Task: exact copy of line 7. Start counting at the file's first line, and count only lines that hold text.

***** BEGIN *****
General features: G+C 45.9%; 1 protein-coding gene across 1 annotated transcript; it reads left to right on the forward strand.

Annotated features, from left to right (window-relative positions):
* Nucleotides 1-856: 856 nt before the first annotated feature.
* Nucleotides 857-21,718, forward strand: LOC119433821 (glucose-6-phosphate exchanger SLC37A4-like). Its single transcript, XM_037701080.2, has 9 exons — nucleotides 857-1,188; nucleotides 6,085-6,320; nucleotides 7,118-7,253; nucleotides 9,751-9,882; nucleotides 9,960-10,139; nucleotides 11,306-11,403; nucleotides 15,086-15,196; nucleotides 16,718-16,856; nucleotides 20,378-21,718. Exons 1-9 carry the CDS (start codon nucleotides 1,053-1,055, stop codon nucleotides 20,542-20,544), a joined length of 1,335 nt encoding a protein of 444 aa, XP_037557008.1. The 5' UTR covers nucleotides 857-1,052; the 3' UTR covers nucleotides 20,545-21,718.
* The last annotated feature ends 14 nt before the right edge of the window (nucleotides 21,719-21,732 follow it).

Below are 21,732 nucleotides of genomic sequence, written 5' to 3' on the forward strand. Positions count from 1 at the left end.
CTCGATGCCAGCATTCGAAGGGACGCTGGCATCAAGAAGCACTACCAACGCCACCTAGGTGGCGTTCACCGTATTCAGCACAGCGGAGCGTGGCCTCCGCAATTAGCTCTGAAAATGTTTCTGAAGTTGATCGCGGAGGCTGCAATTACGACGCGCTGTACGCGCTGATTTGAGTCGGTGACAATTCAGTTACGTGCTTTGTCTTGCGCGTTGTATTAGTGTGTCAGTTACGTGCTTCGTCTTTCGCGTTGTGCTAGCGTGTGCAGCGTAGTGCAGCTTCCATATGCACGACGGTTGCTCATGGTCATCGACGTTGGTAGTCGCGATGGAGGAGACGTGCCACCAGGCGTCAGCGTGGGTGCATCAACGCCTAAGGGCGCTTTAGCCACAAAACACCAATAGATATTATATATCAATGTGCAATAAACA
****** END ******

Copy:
CTCGATGCCAGCATTCGAAGGGACGCTGGCATCAAGAAGCACTACCAACGCCACCTAGGTGGCGTTCACCGTATTCAGCACAGCGGAGCGTGGCCTCCGCAATTAGCTCTGAAAATGTTTCTGAAGTTGATCGCGGAGGCTGCAATTACGACGCGCTGTACGCGCTGATTTGAGTCGGTGACAATTCAGTTACGTGCTTTGTCTTGCGCGTTGTATTAGTGTGTCAGTTACGTGCTTCGTCTTTCGCGTTGTGCTAGCGTGTGCAGCGTAGTGCAGCTTCCATATGCACGACGGTTGCTCATGGTCATCGACGTTGGTAGTCGCGATGGAGGAGACGTGCCACCAGGCGTCAGCGTGGGTGCATCAACGCCTAAGGGCGCTTTAGCCACAAAACACCAATAGATATTATATATCAATGTGCAATAAACA